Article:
plastic_bags

The City of Evanston released a list today of 27 stores that would be prohibited from distributing point-of-sale plastic shopping bags, effective Aug. 1, 2015.

An ordinance that narrowly passed the City Council by a 5-4 vote Monday night bans the distribution of such bags by stores larger than 10,000 square feet.

Dine-in and take-out restaurants, as well as non-chain stores, are exempt from the ban.

The ordinance does not prohibit customers from using bags of any type that they bring to the store for their own use. Also, point-of-sale paper bags as well as plastic bags used to package products in-store, such as produce, meat, and other grocery items, are not affected.

In a release Tuesday, the city promised “to work closely with impacted stores to facilitate the implementation of the ordinance, as well as conduct a citywide education and outreach campaign to assist the larger community in the transition.”

Here is a list of the 27 stores that the city said would be directly affected by the ordinance:

Aldi
2211 Oakton St.

Barnes & Noble
1630 Sherman Ave.

Best Buy
2301 W. Howard St.

Cost Plus World Market
1725 Maple Ave.

CVS
3333 Central St.
1711 Sherman Ave.
101 Asbury Ave.

Food 4 Less
2400 Main St.

Gordon Food Service
2424 Oakton St.

The Home Depot
2201 Oakton St.

Jewel Osco
2485 Howard St.
1128 Chicago Ave.

Marshalls
2400 Main St.

Office Depot
2722 Green Bay Rd.

OfficeMax
2255 Howard St.

PetSmart
2221 Oakton St.

Pivot Point International Inc.
1560 Sherman Ave.

Public Storage
2050 Green Bay Rd.

Sam’s Club
2450 Main St.

Target
2209 W. Horward St.

Trader Joe’s
1211 Chicago Ave.

Vogue Fabrics
718-732 Main St.
618 Hartrey Ave.

Walgreens
2102 Green Bay Rd.
900 Dodge Ave.

Whole Foods
1640 Chicago Ave.
1111 Chicago Ave.

Earlier story:

Big-store bag ban OK’d on 5-4 vote

Charles Bartling

A resident of Evanston since 1975, Chuck Bartling holds a master’s degree in journalism from Northwestern University and has extensive experience as a reporter and editor for daily newspapers, radio...

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15 Comments

  1. Good Luck Evanston

    Good luck Evanston fighting the battle on this with the big boy stores. NO WAY they will adhere to this without a fight. Best Buy, Target, etc have NEVER had anything but plastic bags unless you want to look weird in an electronics store by bringing your own.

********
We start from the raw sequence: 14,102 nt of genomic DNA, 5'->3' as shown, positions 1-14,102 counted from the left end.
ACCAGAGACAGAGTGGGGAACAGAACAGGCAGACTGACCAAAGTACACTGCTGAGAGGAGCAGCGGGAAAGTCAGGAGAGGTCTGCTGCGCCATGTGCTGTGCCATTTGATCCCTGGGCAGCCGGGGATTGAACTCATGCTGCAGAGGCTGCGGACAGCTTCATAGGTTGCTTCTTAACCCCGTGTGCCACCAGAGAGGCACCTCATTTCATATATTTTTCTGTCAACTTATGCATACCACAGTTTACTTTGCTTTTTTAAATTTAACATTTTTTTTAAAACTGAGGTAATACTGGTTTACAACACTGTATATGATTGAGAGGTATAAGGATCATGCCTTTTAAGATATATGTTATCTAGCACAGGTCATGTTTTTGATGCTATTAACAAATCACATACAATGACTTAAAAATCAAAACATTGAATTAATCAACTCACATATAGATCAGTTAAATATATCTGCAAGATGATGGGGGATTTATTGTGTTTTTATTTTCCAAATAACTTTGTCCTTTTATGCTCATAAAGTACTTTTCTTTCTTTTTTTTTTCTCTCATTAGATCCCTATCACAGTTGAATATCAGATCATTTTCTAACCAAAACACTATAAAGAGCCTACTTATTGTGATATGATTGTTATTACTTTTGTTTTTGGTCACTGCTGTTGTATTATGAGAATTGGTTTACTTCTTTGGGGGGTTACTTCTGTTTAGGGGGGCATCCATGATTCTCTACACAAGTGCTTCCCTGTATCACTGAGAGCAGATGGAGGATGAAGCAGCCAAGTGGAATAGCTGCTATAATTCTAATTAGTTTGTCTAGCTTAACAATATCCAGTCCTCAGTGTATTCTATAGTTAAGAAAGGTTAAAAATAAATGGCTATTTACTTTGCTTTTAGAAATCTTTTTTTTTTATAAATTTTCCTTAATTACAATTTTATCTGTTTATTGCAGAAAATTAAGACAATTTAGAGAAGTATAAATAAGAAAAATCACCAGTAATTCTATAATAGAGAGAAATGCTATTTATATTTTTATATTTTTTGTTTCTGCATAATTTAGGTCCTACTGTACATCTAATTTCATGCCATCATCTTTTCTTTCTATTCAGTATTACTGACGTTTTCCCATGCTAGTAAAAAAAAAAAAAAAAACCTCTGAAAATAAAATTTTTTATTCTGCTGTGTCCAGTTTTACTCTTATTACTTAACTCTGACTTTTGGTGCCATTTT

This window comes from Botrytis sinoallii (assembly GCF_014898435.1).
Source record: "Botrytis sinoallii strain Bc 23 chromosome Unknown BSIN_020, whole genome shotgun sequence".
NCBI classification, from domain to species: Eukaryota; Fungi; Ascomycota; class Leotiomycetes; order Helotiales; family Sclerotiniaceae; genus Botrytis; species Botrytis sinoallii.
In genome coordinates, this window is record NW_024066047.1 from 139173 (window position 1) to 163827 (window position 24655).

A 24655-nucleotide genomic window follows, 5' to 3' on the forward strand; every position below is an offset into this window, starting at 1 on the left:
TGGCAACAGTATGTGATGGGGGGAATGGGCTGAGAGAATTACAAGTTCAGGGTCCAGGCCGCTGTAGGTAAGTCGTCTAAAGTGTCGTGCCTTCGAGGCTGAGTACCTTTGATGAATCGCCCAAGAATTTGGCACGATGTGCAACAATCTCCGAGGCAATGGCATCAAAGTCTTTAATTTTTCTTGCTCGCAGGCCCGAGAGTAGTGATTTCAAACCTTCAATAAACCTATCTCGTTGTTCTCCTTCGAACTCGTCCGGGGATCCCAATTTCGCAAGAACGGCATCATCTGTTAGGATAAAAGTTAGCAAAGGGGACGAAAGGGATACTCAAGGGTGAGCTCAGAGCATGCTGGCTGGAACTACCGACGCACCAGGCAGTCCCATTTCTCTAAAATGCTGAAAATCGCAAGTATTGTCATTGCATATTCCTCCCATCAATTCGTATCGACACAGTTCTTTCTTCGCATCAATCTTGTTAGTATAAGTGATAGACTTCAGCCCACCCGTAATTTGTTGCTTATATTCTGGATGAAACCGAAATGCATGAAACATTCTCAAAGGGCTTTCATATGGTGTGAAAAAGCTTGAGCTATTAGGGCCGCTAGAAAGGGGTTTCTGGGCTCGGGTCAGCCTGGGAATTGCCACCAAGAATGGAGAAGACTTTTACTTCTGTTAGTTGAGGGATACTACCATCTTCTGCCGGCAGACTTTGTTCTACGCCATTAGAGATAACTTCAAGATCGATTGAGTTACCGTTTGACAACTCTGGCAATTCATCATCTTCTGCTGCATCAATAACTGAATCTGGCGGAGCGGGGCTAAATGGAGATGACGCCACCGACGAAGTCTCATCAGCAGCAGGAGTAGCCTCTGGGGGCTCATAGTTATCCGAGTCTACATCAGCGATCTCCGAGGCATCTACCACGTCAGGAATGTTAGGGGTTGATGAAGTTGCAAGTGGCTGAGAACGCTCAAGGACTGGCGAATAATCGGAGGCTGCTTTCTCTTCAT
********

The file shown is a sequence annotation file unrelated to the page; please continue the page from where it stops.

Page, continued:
1. They missed Office Max on Sherman

      They missed Office Max on Sherman.  Plus Aldi and Sam's club give away boxes, not plastic bags.

    2. The ordinance doesn’t apply
      The ordinance doesn’t apply to stores <10000sf, so the Chicago Ave Walgreen's (and the Sherman Ave OfficeMax) would not be affected by the ordinance.

  2. We can make it work

    Sam's Club got rid of plastic bags many years ago.  At the tme I thought they were crazy but here I sit years later and have gotten used to either bringing my reusable bag that stays in the car or using one of the boxes they have readily available to patrons, in the store.

    Yes, the jury is out on whether paper is better than plastic, but we can reuse paper bags to hold our recyclables before going in the bin, particularly newspapers.

    Dog owners will find alternatives like newspaper sleeves and bread bags for their 'poop bags'.  .

    We can make it work…give it a try!

    1. Speaking of Sam’s Club, you

      Speaking of Sam's Club, you can buy a slightly stronger plastic bag there for about 2 cents a bag and bring your own bags when you shop.

      Or,,,,,,,,,,,, if the stores provide a paper bags without raising prices, you can be that part of Evanston that takes down 1 or 2 good size trees every day,

      Or,,,,,,,,,,, if the stores raise prices because paper bags cost about 5 times more than plastic bags and have fewer reusable uses, you can shop in Skokie or Wilmette and watch property taxes rise because of Evanston's large empty stores.

       

  3. How long before a few of these stores shut shop and leave?
    Corporate decisions are not made at the store level – if any of these retailers have stores here in Evanston that are marginal – it is likely the council action will close them. They want to spent more money to help the youth find jobs, when the help destroy jobs, very interesting.